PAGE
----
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The WeekThe Week

The Week V. 1197

The Week covers the Best of the British and Foreign Media. With its non partisan reporting, The Week gives the reader an insight into all the the news, people, arts, drama, property, books and how the international media has reported it. This concise guide allows the reader to be up to date and have a wealth of knowledge to allow them to discuss all these key topics with their friends and peers.

United Kingdom
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51 Issues


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the main stories… …and how they were covered

What happened Chasing a deal Britain and the EU are struggling to resolve their differences ahead of a key Brexit summit next week. In a bid to break the impasse over the Irish “backstop” – the legal guarantee that would prevent a hard border between Northern Ireland and the Republic in the absence of any other deal enabling frictionless trade – No. 10 has reportedly proposed a new compromise. Under this plan, the whole of the UK would remain tied to the EU customs union for a period after the transition deal expires, while Northern Ireland would also stay aligned to the single market for goods. EU Commission president Jean-Claude Juncker said a pact was “not that far away”, but No. 10 warned that the EU still needed to offer more clarity…

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the week

Huel, an abbreviation for “human fuel”, is a powdered food made up of oats, peas, flax and rice. It sounds disgusting. But the company making it, one of the fastest-growing in Britain, markets it as the humane, sustainable way to feed ourselves. It’s undoubtedly a sign of the times. In The Spectator recently, Lara Prendergast said her friend met a man on a dating app who announced when they met that not only did he not drink, but he didn’t eat either (except Huel). To Prendergast, the Huel fad and obsession with lean, ethical dieting is typical of her male contemporaries: it’s a “new narcissism”, she says, and “about being vain and virtuous at the same time”. But it’s not just young British men. In Silicon Valley, obsessive dieting has become…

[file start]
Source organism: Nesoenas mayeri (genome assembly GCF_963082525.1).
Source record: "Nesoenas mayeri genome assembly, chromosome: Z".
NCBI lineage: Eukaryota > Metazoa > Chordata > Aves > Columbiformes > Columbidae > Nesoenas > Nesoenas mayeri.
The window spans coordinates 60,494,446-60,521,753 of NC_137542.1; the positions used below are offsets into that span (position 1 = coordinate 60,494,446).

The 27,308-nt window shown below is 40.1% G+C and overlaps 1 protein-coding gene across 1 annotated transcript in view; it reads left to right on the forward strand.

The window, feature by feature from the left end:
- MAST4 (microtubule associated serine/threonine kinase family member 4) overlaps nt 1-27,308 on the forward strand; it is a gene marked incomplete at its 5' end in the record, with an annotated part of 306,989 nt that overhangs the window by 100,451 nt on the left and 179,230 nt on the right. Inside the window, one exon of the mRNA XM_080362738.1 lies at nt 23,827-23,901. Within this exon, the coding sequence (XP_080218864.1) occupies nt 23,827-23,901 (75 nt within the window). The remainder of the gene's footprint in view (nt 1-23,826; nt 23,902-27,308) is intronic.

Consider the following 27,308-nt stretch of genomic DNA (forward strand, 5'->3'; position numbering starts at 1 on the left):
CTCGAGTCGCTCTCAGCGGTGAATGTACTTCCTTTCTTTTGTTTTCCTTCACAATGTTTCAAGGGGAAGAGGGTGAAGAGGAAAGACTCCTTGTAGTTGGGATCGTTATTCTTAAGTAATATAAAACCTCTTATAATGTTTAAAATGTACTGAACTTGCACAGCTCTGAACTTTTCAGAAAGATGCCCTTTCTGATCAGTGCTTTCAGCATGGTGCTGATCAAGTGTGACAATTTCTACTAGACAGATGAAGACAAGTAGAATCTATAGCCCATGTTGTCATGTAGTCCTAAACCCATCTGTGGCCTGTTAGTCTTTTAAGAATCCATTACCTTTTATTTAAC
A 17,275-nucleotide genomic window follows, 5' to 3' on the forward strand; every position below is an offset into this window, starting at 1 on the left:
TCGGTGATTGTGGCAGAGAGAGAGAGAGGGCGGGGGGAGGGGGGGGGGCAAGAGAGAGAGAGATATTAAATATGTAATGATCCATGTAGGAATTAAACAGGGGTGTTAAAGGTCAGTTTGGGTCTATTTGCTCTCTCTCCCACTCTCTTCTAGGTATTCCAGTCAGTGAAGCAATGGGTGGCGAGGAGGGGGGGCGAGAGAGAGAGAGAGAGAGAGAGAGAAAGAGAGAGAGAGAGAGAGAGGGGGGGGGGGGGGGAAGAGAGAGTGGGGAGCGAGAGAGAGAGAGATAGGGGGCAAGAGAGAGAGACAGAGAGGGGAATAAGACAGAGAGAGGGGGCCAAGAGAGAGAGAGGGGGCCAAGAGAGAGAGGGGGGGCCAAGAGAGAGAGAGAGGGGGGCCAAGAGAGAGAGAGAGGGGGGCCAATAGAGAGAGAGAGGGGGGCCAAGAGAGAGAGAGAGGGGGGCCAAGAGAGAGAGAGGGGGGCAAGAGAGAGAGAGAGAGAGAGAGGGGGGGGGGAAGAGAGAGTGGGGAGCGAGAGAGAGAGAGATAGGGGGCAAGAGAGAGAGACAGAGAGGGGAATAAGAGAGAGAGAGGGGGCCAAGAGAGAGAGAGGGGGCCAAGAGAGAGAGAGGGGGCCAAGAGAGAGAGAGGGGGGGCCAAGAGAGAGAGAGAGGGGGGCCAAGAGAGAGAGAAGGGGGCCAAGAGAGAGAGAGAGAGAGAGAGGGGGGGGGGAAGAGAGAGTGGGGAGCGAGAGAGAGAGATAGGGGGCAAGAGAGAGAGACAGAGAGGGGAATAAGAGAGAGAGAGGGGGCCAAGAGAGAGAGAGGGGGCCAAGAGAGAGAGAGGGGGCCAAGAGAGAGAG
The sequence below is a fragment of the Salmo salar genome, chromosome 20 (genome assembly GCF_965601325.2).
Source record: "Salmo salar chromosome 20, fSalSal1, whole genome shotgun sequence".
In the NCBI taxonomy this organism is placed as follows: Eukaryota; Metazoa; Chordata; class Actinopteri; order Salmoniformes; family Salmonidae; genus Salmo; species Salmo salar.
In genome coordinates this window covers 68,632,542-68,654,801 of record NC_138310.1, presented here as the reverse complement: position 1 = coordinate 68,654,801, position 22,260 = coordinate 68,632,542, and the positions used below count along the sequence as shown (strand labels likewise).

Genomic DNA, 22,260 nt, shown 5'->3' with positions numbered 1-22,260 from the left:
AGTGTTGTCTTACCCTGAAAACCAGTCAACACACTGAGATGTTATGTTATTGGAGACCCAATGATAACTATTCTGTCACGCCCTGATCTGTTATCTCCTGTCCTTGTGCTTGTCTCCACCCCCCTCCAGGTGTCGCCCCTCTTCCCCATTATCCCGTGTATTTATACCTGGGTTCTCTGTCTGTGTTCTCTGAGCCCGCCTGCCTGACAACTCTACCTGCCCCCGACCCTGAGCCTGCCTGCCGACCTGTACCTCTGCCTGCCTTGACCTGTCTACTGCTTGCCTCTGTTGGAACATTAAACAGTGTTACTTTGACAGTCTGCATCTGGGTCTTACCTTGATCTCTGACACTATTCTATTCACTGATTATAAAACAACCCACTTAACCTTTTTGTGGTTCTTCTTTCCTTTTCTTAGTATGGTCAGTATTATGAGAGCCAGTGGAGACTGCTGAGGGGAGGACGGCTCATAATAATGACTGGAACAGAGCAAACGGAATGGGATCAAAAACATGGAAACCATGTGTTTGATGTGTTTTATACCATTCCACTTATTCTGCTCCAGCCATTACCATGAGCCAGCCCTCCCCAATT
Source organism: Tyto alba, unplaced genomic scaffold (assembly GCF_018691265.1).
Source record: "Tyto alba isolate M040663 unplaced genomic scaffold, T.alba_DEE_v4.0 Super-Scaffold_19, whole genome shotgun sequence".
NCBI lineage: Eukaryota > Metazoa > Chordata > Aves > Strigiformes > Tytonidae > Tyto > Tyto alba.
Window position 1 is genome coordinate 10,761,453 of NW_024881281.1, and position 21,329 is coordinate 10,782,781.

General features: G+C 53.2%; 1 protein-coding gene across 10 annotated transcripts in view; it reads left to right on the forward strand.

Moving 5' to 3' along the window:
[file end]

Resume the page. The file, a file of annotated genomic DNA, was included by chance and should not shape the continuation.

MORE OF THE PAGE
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Controversy of the week Trump gets his man Brett Kavanaugh’s elevation to the US Supreme Court has been the “most explosive” appointment in decades, said David Smith in The Observer. Not only had the conservative judge been accused of drunkenly assaulting a woman at a party when they were both teenagers, but he’d then given an intemperate defence of himself at the Senate that many found unconvincing. Yet after a brief FBI probe, wavering Republican senators declared themselves satisfied that he was in the clear, and the Senate voted by 50-48 in his favour (on partisan lines in all but two cases). After “weeks of shocking allegations and rancorous protests that have further divided America”, President Trump swore Kavanaugh in on Sunday. The ceremony began with “the first public apology” of this…

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spirit of the age

A café chain where you can get “free” coffee in exchange for your personal data is planning to launch in Britain. Shiru, which operates on 20 university campuses in the US, Japan and India, treats personal information as currency. Customers hand over their name, gender, date of birth, phone number, and education and career history, in return for drinks; the café then sells the data to selected businesses. A US trend for bespoke sleepover parties for children has hit the UK, with packages costing up to £1,000. These “luxury” events typically include staffing, individual teepees with matching bedding and air mattresses, bunting, fairy lights and breakfast trays. Extras might include foot spas and photoshoots.…

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good week for:

Sobriety, with a new report showing that almost a third of 16-to 25-year-olds regard themselves as non-drinkers, up from just under one in five in 2005. The study, of 10,000 adults, concludes that abstinence is gradually becoming “mainstream”. The US Democrats, after the pop star Taylor Swift – long silent on party political issues – expressed her support for two Democrat candidates in the midterm elections, and urged her 112 million Instagram followers to register to vote. Donald Trump – who has previously expressed his admiration for Swift – tweeted that he liked her music “about 25% less now”. Shetlanders, who are going to escape from their box, on maps at least. Cartographers have long placed remote islands in a box, to avoid having to represent miles of open sea. But according…

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“gay cake” ruling

The Christian owners of a bakery in Northern Ireland were not obliged to make a cake bearing a slogan in support of gay marriage, the Supreme Court has decided. The unanimous ruling marks the end of a £500,000 legal battle that began when the owners of Ashers Baking declined to bake a £36 cake emblazoned with the words “Support Gay Marriage”. The customer, gay rights activist Gareth Lee, then sued them for discrimination on grounds of sexual orientation – and won. However, in the Supreme Court, the justices decided that the bakers had not cancelled the order because of Lee’s sexual orientation (they’d have refused the same order from a heterosexual customer), so there was no discrimination on those grounds.…